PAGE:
Take a look around a location which is popular with landscape photographers and the chances are, you will see some neutral density graduated filters being used.
If you’re unfamiliar, their purpose is to balance the overall exposure, usually in a scene where there is bright sky and darker terrain. Here, the camera cannot always capture the full dynamic range, or all of the bright and dark tones. Graduated filters are clear at the bottom and darker towards the top. They come in different strengths and also in different severities of the transition of the graduation.
It is fair to say that you are less likely to see graduated filters being used with wildlife photography.
Much of the wildlife photography we see is associated with frame filling portraits or action shots, often with a shallow depth of field. There is either less need to balance the exposure or the composition and surroundings make filtration impractical. I’m not knocking this sort of wildlife photography at all, I love to see it and it still makes up a significant proportion of my own work.
I am, however, continually trying to evolve my work to photograph wildlife with a greater emphasis on context. By this I mean trying to include other elements, mutualistic and parasitic relationships, for example, and also what I term ‘wildlife in the landscape’.
Popular to contrary belief, it is possible to create captivating photographs where wildlife subjects are a small element of a larger overall surrounding habitat or landscape. I believe photographs like this can often carry more interest than portraits. Plus, it’s good to try a range of compositions as it can create an interesting diversity and interest to your portfolio.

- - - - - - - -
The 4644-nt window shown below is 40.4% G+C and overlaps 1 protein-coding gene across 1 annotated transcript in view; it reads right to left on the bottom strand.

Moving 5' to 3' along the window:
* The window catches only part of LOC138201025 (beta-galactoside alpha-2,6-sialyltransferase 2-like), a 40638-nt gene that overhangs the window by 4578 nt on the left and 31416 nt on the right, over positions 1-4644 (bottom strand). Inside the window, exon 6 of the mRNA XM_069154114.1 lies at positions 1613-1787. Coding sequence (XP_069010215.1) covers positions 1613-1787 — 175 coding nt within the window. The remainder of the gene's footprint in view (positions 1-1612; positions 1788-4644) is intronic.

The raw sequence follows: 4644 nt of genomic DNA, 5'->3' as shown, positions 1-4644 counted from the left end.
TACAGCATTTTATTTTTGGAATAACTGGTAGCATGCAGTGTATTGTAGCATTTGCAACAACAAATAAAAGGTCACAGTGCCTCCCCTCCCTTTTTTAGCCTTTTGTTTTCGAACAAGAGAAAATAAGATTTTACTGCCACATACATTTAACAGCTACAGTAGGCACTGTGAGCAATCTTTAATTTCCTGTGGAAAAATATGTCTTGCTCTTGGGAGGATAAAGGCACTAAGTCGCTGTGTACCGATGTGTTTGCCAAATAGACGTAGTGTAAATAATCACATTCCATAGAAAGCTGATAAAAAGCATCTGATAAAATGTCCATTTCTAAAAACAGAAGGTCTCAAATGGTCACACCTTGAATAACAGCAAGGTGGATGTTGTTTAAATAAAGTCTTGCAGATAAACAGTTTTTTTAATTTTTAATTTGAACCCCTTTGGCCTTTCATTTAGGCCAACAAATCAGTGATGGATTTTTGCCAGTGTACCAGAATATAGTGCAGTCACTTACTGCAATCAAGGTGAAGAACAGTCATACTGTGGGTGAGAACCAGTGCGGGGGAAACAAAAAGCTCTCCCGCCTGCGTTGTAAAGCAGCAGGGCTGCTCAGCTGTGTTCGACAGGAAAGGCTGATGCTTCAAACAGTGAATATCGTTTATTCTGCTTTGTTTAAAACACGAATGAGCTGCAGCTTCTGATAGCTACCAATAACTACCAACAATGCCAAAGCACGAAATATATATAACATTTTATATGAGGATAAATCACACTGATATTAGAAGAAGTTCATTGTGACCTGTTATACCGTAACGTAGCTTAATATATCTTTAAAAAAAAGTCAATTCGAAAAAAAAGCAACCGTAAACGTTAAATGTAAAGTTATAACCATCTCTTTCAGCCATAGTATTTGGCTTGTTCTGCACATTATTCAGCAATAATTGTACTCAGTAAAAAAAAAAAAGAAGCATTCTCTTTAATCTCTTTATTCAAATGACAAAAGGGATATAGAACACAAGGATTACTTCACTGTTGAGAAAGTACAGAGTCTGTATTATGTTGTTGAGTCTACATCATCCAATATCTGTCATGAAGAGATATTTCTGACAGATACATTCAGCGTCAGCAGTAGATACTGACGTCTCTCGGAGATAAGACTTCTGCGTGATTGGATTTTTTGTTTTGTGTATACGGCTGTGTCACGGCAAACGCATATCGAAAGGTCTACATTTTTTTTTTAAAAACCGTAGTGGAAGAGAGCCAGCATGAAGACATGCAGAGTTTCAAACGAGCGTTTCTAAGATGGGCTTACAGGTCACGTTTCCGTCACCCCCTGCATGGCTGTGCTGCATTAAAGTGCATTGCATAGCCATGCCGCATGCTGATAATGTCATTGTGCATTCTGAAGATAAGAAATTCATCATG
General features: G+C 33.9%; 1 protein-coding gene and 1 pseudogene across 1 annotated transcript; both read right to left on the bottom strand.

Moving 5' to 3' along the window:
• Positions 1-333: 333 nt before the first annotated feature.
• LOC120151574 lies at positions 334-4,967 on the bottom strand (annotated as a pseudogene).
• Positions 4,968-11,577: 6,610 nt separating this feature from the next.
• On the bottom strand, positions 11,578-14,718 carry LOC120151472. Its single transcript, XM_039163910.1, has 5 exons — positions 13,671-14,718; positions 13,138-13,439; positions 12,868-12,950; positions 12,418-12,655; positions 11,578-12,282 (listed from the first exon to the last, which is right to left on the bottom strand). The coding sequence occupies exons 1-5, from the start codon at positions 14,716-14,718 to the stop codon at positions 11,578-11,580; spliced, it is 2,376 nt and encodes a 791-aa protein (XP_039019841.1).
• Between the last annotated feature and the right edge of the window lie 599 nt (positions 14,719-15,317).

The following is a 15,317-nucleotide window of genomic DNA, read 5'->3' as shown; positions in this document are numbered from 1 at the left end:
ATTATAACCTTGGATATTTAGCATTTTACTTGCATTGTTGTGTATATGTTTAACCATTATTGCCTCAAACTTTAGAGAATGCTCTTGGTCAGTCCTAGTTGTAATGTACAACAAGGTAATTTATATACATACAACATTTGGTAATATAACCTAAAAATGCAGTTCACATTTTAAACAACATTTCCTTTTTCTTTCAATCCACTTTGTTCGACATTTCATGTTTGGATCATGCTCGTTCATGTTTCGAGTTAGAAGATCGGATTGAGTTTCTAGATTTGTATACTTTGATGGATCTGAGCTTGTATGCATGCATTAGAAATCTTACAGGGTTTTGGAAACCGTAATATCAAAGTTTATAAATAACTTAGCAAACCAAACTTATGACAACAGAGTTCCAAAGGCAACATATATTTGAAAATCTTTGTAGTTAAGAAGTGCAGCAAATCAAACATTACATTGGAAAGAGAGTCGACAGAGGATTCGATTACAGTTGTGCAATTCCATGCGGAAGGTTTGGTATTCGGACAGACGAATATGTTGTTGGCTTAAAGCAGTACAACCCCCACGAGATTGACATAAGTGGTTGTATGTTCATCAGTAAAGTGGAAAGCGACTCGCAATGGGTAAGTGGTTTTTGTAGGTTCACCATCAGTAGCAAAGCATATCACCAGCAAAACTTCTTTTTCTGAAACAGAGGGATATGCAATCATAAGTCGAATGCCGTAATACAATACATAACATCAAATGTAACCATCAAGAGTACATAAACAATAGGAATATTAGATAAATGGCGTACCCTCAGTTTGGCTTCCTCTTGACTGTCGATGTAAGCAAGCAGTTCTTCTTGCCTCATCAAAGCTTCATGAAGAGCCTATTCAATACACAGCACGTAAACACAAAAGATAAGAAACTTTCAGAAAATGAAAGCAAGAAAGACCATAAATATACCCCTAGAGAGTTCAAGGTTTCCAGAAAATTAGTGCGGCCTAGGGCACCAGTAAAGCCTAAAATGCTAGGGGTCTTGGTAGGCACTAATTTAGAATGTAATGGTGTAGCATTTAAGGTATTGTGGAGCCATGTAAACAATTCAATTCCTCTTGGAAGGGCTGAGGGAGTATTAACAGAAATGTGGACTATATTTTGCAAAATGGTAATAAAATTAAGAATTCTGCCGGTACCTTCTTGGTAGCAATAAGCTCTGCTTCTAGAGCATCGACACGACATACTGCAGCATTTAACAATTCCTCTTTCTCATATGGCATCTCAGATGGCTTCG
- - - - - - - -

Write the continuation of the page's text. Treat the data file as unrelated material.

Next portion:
I always look around an animal’s surroundings to see what else I can include, another animal perhaps? An interesting tree, a beautiful or dramatic sky maybe? Sometimes this means using a wider-angle lens but more oftern than not, I usually stick with a longer lens to compress perspective or help decrease the depth of field to maintain emphasis on the subject.
This is also when I may choose to use a graduated ND filter or a polariser for exactly the same reasons as a landscape photographer would do so. Graduated ND filters are certainly relevant to wildlife photography!
There are, of course, alternatives to filters. For example, blending multiple exposures in software is popular. But, it is not often practical with moving and live subjects or when tripod use is not possible. Exposing for the highlights and using software to recover the darker tones is another technique.
However, I am an advocate of using filters to get as much right in camera as I possibly can. It gives me much more enthusiasm and satisfaction when I’m working in the field and I can see the results coming together. I’d much rather maximise my time out in the fresh air with the wildlife, perhaps enjoying a beer in the late sun on the African Savannah and enjoying camera craft than thinking about sitting in my office in front of a computer merging exposures.
Formatt-Hitech Firecrest Filters
I am proud to be a UK brand ambassador for Formatt-Hitech who make an incredible range of filters with exceptional neutrality and sharpness.
I use graduated filters from their Firecrest Ultra range. These filters were originally designed for the cinematic and broadcast industry. Perhaps their most famous credits are being used extensively in the recent Star Wars movies!
Firecrest Ultra filters undergo an additional manufacturing process to ensure complete clarity. This is also essential for video capture as any tiny imperfections in the glass would manifest as a ripple in the image when the cameras are panning. This also makes them more suited for use with longer focal length telephoto lenses.
You can use discount code AHEWITT10 to receive a 10% discount when ordering via the Formatt-Hitech website. Look out for occasional 20% discount codes too!